I spent most of yesterday without Internet access — I'm reminded once again why a reliance on network-based Web apps is such an awful idea; why make the network your single point of failure when we can't even reliably guarantee how fast it runs, let alone whether or not it runs at all? — so I had time to muse over a few things about my writing workflow. Skip this post if you find writerly minutiae numbing.
First off, Welcome to the Fold's first draft was closed as of the other night. It's a rough enough first draft to take the skin off your palms and perhaps even debark a tree. The story didn't so much evolve as I was writing it as it kitbashed itself. I've been told my first drafts are a lot cleaner than some other folks', but that's only because at at this point most standards for the cleanliness of a manuscript are low enough that you can graduate at the top of your class just for having a consistent left-hand margin.
Writing is revising, and I know there are any number of inconsistencies, mistakes, errors in judgment, dead ends, false starts, and bullet holes in the feet yet to be excised.
This process of self-questioning runs parallel to the drafting of the work from the first Chapter One on out. I can't help but question myself as I go, and I find it healthy to keep those things, either in the draft or somewhere alongside. Microsoft Word lets you add in-line annotations to any part of a document, and so a finished first draft tends to look like the teacher has already gone over it with red pen and signed a dismayed See me after class! at the bottom.
After finishing a draft, I make a separate copy of the file, and do all of the editing on that copy with corrections turned on. For the draft after that, I make another copy, merge the changes, turn tracking back on, and continue editing. This way I still always have discrete copies of each draft, but I'm only dealing directly with the notes from the most recent draft. Bark up the wrong tree with a draft, and it's far easier to revert.
Sidecar notes go in a wiki I keep for the project itself. Said wiki is not a file drawer, but more like a ball made of multiple lengths, thicknesses, and colors of spliced-together yarn. This is a feature, not a bug; wikis are designed to just have things thrown into them, and to allow organization to spring up spontaneously around the contents. But such an approach has limits: for instance, I have a page in the wiki entitled "Next draft notes", into which I have thrown everything to consider for the next draft of the work. I find I have to go through each of those items by hand, tag them somewhere in the document itself for action, or just get rid of them entirely. It's tough to keep track of general directives that way, I find, because there's no real way to keep them all in front of you at once. (People who say we're better off not bothering to commit anything to memory are forgetting that the only way to truly think about something is to be able to remember it in toto in the first place.)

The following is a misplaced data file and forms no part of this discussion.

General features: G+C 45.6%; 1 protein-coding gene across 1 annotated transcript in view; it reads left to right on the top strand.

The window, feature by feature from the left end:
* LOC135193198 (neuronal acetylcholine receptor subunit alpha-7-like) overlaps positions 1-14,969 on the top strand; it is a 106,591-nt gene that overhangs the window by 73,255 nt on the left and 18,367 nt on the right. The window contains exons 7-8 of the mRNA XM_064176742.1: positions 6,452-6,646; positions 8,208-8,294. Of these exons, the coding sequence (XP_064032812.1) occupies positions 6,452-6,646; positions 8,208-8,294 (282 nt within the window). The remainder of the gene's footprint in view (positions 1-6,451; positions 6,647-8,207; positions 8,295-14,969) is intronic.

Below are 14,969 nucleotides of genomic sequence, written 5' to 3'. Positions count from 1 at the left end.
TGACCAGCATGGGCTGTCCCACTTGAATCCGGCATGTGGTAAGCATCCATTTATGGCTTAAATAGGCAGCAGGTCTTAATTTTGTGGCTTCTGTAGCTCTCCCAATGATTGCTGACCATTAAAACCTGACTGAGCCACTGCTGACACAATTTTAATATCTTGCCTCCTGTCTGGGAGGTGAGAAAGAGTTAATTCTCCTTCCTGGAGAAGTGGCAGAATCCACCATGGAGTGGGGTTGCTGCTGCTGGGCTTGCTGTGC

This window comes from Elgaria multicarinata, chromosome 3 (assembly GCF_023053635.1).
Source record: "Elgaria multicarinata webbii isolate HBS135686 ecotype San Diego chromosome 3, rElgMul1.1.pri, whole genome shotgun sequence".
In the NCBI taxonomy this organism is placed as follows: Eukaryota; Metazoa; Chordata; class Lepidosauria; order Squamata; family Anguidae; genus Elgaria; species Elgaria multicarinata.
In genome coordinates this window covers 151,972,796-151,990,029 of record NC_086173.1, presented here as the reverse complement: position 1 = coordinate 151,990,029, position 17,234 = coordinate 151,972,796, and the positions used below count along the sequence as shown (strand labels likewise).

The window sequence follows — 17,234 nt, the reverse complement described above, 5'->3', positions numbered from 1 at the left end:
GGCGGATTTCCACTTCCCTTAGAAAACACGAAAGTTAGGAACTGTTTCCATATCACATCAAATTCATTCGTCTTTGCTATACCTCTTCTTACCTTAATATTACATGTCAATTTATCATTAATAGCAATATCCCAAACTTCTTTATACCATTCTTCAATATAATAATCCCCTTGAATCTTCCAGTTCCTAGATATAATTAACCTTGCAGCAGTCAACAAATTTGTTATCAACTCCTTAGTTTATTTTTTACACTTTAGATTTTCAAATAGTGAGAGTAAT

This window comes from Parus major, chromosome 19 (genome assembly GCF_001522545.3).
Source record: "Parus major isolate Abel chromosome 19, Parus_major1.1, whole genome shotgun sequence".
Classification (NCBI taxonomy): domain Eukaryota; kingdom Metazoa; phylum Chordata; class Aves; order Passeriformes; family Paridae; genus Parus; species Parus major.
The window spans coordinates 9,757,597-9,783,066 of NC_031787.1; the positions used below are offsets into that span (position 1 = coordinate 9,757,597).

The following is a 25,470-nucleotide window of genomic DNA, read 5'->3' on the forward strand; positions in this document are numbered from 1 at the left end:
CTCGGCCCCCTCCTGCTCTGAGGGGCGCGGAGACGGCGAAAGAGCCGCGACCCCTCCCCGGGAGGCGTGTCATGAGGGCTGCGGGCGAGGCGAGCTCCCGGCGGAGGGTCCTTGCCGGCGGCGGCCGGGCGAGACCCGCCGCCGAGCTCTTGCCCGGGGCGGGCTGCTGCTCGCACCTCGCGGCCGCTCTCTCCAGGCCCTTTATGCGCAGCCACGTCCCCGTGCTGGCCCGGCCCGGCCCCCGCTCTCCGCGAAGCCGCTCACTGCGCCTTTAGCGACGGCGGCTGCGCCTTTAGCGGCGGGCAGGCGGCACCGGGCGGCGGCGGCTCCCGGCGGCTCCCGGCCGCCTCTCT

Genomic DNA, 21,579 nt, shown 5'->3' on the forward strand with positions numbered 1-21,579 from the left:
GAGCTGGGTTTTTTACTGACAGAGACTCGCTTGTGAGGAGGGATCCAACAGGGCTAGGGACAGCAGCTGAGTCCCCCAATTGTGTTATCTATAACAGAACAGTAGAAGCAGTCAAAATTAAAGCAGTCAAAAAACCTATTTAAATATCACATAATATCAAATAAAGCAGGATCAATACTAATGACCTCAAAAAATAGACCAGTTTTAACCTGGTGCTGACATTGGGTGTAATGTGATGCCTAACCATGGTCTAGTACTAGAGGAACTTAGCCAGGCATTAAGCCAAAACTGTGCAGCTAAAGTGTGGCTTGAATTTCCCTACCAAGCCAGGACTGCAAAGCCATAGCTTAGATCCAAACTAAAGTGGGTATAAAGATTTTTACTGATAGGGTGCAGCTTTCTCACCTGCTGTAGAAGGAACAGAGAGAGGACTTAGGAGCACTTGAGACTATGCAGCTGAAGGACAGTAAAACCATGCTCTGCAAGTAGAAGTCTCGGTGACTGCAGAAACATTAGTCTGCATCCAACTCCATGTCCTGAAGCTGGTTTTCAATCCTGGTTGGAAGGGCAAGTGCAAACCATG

Using Tiddlywiki as my project wiki has been the biggest change I've made to the way I write since I started using a word processor. But for the most part, my habits have remained unspoiled by progress. I haven't bothered with Scrivener — or rather, I did, and found it so confining and uncomfortable to work with that I didn't even last a week with it. So many limitations came attached to the way it worked that I was no worse off sticking with what I already had. I suspect for people who don't have much in the way of existing work habits, it'll be fine — they won't have to unlearn anything. But for me it did more harm than good, in big part because it committed the sin of imposing a workflow dreamed up by someone else instead of letting me come up with my own and respecting that.
I know, I know: you could say the same thing about Microsoft Word itself: autocorrect, Clippy, the whole digital demonology of Boy Scout Software that tries to help the little lady across the street whether or not she wants to go. But you can shut off all of that stuff, and I typically do. I'm still not sold on using OpenOffice or LibreOffice as a replacement, in big part because I've already spent the money on Office 2010 (so why not use it?) and also because I'm just not comfortable with switching away to something that still only offers me most of the features. Maybe at some point, if Word for the desktop is no longer viable, I'll retrain myself on the open source competition, but I'm scarcely in a hurry to break habits that still serve me well.
What about the "distraction-free" applications like FocusWriter? They're fine — FocusWriter in particular is really well-made — but they're stripped down to the point of distraction for me. Not being able to annotate one's own work as you go is a deal-killer, I find. Plus, I find that most of the distractions I have when writing can be solved by simply closing everything that's, you know, not the word processor. Once you learn the discipline, you can apply it no matter what the circumstances, and so I find it more productive to just develop the discipline instead of hopscotching from one program to another in a vain search for something that I can only give myself anyway.
Amazing how productive you can be when the network is down, though.
New York City
Other Lives Of The Mind